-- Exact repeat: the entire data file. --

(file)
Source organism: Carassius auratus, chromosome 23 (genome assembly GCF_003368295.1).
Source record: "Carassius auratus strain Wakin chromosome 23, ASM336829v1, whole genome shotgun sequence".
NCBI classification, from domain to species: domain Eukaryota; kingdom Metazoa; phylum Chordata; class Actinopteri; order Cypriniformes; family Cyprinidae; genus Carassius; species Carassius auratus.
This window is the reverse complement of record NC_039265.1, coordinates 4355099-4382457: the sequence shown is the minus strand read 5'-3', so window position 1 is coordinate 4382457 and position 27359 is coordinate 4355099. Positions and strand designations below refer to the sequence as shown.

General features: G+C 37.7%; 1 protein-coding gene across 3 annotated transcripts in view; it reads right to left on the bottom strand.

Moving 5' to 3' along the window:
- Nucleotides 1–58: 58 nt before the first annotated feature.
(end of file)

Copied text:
Source organism: Carassius auratus, chromosome 23 (genome assembly GCF_003368295.1).
Source record: "Carassius auratus strain Wakin chromosome 23, ASM336829v1, whole genome shotgun sequence".
NCBI classification, from domain to species: domain Eukaryota; kingdom Metazoa; phylum Chordata; class Actinopteri; order Cypriniformes; family Cyprinidae; genus Carassius; species Carassius auratus.
This window is the reverse complement of record NC_039265.1, coordinates 4355099-4382457: the sequence shown is the minus strand read 5'-3', so window position 1 is coordinate 4382457 and position 27359 is coordinate 4355099. Positions and strand designations below refer to the sequence as shown.

General features: G+C 37.7%; 1 protein-coding gene across 3 annotated transcripts in view; it reads right to left on the bottom strand.

Moving 5' to 3' along the window:
- Nucleotides 1–58: 58 nt before the first annotated feature.